The catch-phrase (which, interestingly enough, was precisely the same one used by the BNP, who had a remarkably similar vision, differing only in that they envisaged themselves at the epicentre of power) in vogue is the “Malaysia Model.” Another one is “development before democracy.”

Now, I very much doubt that the AL will abandon the party’s commitment to formal democracy in the sense that regular elections will still be held. The only difference will be that without an opposition worth the name, the election results will be a foregone conclusion and elections will appear as little more than a small blip in the multi-year planning for Bangladesh’s future.

Is this all bad? Proponents of the scheme and supporters of the government will point out that de facto one-party rule has worked very well for the countries in South-East Asia, and that it was the ability to stay in power for a long period of time to see through the vision of the ruling party that was instrumental in their development.

The argument is that being able to stay in power for a long time allows the government to be able to focus on the long-term and not govern according to electoral cycles.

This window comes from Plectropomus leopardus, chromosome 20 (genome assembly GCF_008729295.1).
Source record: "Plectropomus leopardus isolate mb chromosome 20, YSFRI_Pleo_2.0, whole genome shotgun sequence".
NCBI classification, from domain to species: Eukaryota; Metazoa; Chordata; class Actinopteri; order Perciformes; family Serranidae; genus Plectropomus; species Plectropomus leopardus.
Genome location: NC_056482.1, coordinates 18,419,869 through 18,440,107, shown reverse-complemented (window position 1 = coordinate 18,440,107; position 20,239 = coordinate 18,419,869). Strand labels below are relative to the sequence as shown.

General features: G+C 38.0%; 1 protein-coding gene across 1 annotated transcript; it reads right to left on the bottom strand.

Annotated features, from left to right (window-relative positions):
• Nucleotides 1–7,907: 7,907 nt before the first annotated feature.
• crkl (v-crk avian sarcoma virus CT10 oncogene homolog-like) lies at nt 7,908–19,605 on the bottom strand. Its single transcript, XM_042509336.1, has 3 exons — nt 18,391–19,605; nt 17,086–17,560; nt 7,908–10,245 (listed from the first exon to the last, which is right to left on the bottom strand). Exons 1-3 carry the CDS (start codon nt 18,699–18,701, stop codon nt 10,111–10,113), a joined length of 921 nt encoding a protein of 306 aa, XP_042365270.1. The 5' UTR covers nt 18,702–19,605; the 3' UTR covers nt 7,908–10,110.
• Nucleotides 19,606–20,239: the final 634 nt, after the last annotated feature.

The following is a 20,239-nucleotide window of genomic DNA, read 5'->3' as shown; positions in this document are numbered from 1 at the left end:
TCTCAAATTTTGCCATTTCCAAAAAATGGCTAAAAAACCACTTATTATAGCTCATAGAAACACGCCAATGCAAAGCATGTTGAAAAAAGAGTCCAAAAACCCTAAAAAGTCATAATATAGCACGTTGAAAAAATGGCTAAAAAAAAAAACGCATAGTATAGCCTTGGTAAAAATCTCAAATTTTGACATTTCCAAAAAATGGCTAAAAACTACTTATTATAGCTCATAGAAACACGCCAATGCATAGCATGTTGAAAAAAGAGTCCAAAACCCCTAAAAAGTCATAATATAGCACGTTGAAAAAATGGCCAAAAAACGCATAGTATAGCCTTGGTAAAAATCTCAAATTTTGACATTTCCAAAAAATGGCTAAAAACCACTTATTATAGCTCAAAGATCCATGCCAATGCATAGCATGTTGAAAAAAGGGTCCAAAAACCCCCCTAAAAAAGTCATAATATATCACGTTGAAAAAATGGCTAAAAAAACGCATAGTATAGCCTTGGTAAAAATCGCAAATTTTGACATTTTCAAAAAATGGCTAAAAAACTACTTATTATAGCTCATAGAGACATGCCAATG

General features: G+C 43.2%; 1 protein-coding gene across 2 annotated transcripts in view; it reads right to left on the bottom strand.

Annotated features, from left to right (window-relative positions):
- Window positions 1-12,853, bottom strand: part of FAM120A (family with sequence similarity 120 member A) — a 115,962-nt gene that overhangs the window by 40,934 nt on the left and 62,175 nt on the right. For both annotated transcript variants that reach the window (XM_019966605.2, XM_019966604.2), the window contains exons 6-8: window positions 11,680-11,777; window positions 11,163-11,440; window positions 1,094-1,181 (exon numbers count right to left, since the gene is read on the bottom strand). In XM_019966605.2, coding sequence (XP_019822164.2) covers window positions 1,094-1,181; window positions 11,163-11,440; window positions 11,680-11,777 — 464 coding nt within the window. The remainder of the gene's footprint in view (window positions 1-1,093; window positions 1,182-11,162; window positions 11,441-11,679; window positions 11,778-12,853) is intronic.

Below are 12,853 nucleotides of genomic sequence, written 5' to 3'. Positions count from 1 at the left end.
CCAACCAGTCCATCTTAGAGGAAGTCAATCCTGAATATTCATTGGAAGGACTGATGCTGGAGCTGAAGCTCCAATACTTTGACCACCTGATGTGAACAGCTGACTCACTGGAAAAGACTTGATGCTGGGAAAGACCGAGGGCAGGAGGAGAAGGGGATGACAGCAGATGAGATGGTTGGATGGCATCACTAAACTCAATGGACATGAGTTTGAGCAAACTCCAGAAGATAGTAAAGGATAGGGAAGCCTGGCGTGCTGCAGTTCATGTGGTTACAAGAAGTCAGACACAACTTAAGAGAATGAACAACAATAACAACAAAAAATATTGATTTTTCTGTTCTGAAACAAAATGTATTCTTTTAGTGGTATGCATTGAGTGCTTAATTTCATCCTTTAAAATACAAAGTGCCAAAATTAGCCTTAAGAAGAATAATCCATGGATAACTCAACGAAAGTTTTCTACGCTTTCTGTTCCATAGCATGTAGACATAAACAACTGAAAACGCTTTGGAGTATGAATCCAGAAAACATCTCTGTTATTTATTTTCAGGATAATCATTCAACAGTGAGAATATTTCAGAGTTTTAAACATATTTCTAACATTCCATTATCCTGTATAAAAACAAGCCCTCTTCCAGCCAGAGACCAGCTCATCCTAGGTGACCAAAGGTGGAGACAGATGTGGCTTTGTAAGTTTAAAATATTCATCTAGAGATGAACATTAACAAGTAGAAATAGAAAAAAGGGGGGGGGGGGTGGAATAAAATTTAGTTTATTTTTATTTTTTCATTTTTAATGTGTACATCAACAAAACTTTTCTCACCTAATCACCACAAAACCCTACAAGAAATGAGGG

In addition, constantly switching governments means that continuity is lost, especially in a country like Bangladesh where each incoming government typically spends the first few years undoing the policies and projects of its predecessor in office, ensuring that growth and development take place at a glacial pace, if at all.

The key is delivery. If the government in question really can deliver growth that makes the lives of the Bangladeshi people palpably better and improves the standard of living visibly, then my guess is that a multitude of other sins will be forgiven.

But it cannot be a question of pointing to high economic growth or GDP numbers and then haranguing the public for not recognising how good we have it. Numbers don’t tell the whole story and people recognise improvement in their standard of living when they see it, or, to be more precise, when they feel it.

But there are a number of factors weighing against a de facto one-party rule being able to deliver us to the promised land of development and middle-income nation status, and this is something that the government should bear in mind as it draws up its plans for our brave new world.